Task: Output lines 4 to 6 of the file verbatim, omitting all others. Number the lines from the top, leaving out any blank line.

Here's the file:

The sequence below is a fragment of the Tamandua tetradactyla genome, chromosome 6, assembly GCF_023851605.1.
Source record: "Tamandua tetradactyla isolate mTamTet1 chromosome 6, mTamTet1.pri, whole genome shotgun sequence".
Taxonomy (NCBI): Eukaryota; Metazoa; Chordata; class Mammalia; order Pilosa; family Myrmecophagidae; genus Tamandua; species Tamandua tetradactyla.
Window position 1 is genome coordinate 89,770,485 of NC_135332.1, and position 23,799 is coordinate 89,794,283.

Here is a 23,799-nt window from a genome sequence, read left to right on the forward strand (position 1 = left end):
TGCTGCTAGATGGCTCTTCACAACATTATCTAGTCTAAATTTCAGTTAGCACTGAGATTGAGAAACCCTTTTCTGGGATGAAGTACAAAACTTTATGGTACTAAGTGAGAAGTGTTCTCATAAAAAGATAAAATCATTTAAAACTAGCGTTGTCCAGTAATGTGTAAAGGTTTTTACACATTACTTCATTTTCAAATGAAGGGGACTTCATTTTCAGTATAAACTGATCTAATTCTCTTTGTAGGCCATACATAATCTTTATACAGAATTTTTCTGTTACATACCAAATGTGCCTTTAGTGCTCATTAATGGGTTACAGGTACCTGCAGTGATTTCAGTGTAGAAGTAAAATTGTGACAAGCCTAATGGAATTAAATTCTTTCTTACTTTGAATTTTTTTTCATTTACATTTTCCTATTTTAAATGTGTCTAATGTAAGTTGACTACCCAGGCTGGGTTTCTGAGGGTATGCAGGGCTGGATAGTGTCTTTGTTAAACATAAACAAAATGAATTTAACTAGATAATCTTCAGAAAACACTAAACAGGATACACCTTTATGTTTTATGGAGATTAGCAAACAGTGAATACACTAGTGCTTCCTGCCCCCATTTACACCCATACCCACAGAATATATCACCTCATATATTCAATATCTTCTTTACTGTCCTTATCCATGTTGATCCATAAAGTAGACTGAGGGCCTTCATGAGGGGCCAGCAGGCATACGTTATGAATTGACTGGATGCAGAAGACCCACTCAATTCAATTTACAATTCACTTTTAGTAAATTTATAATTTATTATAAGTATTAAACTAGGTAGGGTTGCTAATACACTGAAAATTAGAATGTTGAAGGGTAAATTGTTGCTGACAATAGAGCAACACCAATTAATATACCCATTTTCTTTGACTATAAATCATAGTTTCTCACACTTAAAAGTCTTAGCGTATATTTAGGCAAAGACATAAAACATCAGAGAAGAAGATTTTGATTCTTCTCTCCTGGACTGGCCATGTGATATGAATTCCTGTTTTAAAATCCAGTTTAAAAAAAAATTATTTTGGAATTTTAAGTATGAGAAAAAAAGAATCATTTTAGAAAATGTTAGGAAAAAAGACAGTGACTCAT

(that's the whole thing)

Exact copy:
Window position 1 is genome coordinate 89,770,485 of NC_135332.1, and position 23,799 is coordinate 89,794,283.

Here is a 23,799-nt window from a genome sequence, read left to right on the forward strand (position 1 = left end):
TGCTGCTAGATGGCTCTTCACAACATTATCTAGTCTAAATTTCAGTTAGCACTGAGATTGAGAAACCCTTTTCTGGGATGAAGTACAAAACTTTATGGTACTAAGTGAGAAGTGTTCTCATAAAAAGATAAAATCATTTAAAACTAGCGTTGTCCAGTAATGTGTAAAGGTTTTTACACATTACTTCATTTTCAAATGAAGGGGACTTCATTTTCAGTATAAACTGATCTAATTCTCTTTGTAGGCCATACATAATCTTTATACAGAATTTTTCTGTTACATACCAAATGTGCCTTTAGTGCTCATTAATGGGTTACAGGTACCTGCAGTGATTTCAGTGTAGAAGTAAAATTGTGACAAGCCTAATGGAATTAAATTCTTTCTTACTTTGAATTTTTTTTCATTTACATTTTCCTATTTTAAATGTGTCTAATGTAAGTTGACTACCCAGGCTGGGTTTCTGAGGGTATGCAGGGCTGGATAGTGTCTTTGTTAAACATAAACAAAATGAATTTAACTAGATAATCTTCAGAAAACACTAAACAGGATACACCTTTATGTTTTATGGAGATTAGCAAACAGTGAATACACTAGTGCTTCCTGCCCCCATTTACACCCATACCCACAGAATATATCACCTCATATATTCAATATCTTCTTTACTGTCCTTATCCATGTTGATCCATAAAGTAGACTGAGGGCCTTCATGAGGGGCCAGCAGGCATACGTTATGAATTGACTGGATGCAGAAGACCCACTCAATTCAATTTACAATTCACTTTTAGTAAATTTATAATTTATTATAAGTATTAAACTAGGTAGGGTTGCTAATACACTGAAAATTAGAATGTTGAAGGGTAAATTGTTGCTGACAATAGAGCAACACCAATTAATATACCCATTTTCTTTGACTATAAATCATAGTTTCTCACACTTAAAAGTCTTAGCGTATATTTAGGCAAAGACATAAAACATCAGAGAAGAAGATTTTGATTCTTCTCTCCTGGACTGGCCATGTGATATGAATTCCTGTTTTAAAATCCAGTTTAAAAAAAAATTATTTTGGAATTTTAAGTATGAGAAAAAAAGAATCATTTTAGAAAATGTTAGGAAAAAAGACAGTGACTCAT